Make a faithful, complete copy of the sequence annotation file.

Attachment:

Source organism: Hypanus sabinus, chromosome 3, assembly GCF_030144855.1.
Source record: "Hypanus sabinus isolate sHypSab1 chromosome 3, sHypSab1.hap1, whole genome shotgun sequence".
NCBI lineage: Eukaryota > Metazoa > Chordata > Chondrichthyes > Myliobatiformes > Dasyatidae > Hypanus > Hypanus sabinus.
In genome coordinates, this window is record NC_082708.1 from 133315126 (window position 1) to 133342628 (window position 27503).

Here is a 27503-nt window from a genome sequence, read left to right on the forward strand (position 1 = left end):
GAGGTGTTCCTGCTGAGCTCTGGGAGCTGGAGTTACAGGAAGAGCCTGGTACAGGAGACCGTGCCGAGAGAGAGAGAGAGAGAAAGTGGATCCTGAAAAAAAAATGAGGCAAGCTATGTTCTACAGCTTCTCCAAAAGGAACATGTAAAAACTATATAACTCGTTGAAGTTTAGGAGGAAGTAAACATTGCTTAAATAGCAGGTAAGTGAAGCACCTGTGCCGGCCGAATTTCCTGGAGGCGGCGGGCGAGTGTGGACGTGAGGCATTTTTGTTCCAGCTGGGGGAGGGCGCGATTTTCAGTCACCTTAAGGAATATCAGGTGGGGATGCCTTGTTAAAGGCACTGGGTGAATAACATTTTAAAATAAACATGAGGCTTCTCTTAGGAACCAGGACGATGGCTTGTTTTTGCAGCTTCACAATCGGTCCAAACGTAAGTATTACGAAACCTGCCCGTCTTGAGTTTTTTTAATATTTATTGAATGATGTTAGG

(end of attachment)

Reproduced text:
Source organism: Hypanus sabinus, chromosome 3, assembly GCF_030144855.1.
Source record: "Hypanus sabinus isolate sHypSab1 chromosome 3, sHypSab1.hap1, whole genome shotgun sequence".
NCBI lineage: Eukaryota > Metazoa > Chordata > Chondrichthyes > Myliobatiformes > Dasyatidae > Hypanus > Hypanus sabinus.
In genome coordinates, this window is record NC_082708.1 from 133315126 (window position 1) to 133342628 (window position 27503).

Here is a 27503-nt window from a genome sequence, read left to right on the forward strand (position 1 = left end):
GAGGTGTTCCTGCTGAGCTCTGGGAGCTGGAGTTACAGGAAGAGCCTGGTACAGGAGACCGTGCCGAGAGAGAGAGAGAGAGAAAGTGGATCCTGAAAAAAAAATGAGGCAAGCTATGTTCTACAGCTTCTCCAAAAGGAACATGTAAAAACTATATAACTCGTTGAAGTTTAGGAGGAAGTAAACATTGCTTAAATAGCAGGTAAGTGAAGCACCTGTGCCGGCCGAATTTCCTGGAGGCGGCGGGCGAGTGTGGACGTGAGGCATTTTTGTTCCAGCTGGGGGAGGGCGCGATTTTCAGTCACCTTAAGGAATATCAGGTGGGGATGCCTTGTTAAAGGCACTGGGTGAATAACATTTTAAAATAAACATGAGGCTTCTCTTAGGAACCAGGACGATGGCTTGTTTTTGCAGCTTCACAATCGGTCCAAACGTAAGTATTACGAAACCTGCCCGTCTTGAGTTTTTTTAATATTTATTGAATGATGTTAGG